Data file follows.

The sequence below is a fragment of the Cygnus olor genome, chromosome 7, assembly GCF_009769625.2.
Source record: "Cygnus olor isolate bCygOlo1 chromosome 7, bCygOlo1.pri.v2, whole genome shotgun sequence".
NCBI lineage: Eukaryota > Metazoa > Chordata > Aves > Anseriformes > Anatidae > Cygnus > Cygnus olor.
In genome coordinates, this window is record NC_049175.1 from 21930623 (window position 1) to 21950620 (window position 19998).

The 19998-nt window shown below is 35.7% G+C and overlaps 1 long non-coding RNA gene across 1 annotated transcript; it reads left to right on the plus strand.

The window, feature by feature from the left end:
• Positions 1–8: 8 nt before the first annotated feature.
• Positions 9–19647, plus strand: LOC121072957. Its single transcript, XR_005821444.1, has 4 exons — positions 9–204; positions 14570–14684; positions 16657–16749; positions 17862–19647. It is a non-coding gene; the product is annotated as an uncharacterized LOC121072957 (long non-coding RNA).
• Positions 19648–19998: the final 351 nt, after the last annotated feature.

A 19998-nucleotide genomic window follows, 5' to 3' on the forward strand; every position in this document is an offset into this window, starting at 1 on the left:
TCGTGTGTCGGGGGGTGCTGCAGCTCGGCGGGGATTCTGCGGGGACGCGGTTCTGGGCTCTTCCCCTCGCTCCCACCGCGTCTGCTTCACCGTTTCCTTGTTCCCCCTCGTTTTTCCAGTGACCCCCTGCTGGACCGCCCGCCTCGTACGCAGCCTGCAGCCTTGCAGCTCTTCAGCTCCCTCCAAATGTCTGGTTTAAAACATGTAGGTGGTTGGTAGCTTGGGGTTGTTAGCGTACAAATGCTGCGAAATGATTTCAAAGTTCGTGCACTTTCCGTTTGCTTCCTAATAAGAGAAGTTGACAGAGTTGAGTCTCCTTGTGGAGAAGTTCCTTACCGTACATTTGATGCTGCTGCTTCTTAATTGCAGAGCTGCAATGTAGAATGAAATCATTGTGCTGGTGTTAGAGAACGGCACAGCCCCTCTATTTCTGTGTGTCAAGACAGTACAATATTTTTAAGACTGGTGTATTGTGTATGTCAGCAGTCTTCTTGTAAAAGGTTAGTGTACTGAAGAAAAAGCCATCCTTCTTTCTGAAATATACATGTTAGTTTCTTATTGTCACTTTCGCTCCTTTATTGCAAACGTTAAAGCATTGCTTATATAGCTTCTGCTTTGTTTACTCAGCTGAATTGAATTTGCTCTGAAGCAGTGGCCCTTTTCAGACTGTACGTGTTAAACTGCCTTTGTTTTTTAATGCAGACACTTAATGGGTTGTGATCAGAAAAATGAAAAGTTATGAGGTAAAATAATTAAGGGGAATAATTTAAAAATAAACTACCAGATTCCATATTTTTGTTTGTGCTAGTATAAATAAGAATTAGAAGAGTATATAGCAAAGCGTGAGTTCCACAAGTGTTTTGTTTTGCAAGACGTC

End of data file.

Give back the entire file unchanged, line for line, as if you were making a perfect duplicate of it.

The sequence below is a fragment of the Cygnus olor genome, chromosome 7, assembly GCF_009769625.2.
Source record: "Cygnus olor isolate bCygOlo1 chromosome 7, bCygOlo1.pri.v2, whole genome shotgun sequence".
NCBI lineage: Eukaryota > Metazoa > Chordata > Aves > Anseriformes > Anatidae > Cygnus > Cygnus olor.
In genome coordinates, this window is record NC_049175.1 from 21930623 (window position 1) to 21950620 (window position 19998).

The 19998-nt window shown below is 35.7% G+C and overlaps 1 long non-coding RNA gene across 1 annotated transcript; it reads left to right on the plus strand.

The window, feature by feature from the left end:
• Positions 1–8: 8 nt before the first annotated feature.
• Positions 9–19647, plus strand: LOC121072957. Its single transcript, XR_005821444.1, has 4 exons — positions 9–204; positions 14570–14684; positions 16657–16749; positions 17862–19647. It is a non-coding gene; the product is annotated as an uncharacterized LOC121072957 (long non-coding RNA).
• Positions 19648–19998: the final 351 nt, after the last annotated feature.

A 19998-nucleotide genomic window follows, 5' to 3' on the forward strand; every position in this document is an offset into this window, starting at 1 on the left:
TCGTGTGTCGGGGGGTGCTGCAGCTCGGCGGGGATTCTGCGGGGACGCGGTTCTGGGCTCTTCCCCTCGCTCCCACCGCGTCTGCTTCACCGTTTCCTTGTTCCCCCTCGTTTTTCCAGTGACCCCCTGCTGGACCGCCCGCCTCGTACGCAGCCTGCAGCCTTGCAGCTCTTCAGCTCCCTCCAAATGTCTGGTTTAAAACATGTAGGTGGTTGGTAGCTTGGGGTTGTTAGCGTACAAATGCTGCGAAATGATTTCAAAGTTCGTGCACTTTCCGTTTGCTTCCTAATAAGAGAAGTTGACAGAGTTGAGTCTCCTTGTGGAGAAGTTCCTTACCGTACATTTGATGCTGCTGCTTCTTAATTGCAGAGCTGCAATGTAGAATGAAATCATTGTGCTGGTGTTAGAGAACGGCACAGCCCCTCTATTTCTGTGTGTCAAGACAGTACAATATTTTTAAGACTGGTGTATTGTGTATGTCAGCAGTCTTCTTGTAAAAGGTTAGTGTACTGAAGAAAAAGCCATCCTTCTTTCTGAAATATACATGTTAGTTTCTTATTGTCACTTTCGCTCCTTTATTGCAAACGTTAAAGCATTGCTTATATAGCTTCTGCTTTGTTTACTCAGCTGAATTGAATTTGCTCTGAAGCAGTGGCCCTTTTCAGACTGTACGTGTTAAACTGCCTTTGTTTTTTAATGCAGACACTTAATGGGTTGTGATCAGAAAAATGAAAAGTTATGAGGTAAAATAATTAAGGGGAATAATTTAAAAATAAACTACCAGATTCCATATTTTTGTTTGTGCTAGTATAAATAAGAATTAGAAGAGTATATAGCAAAGCGTGAGTTCCACAAGTGTTTTGTTTTGCAAGACGTC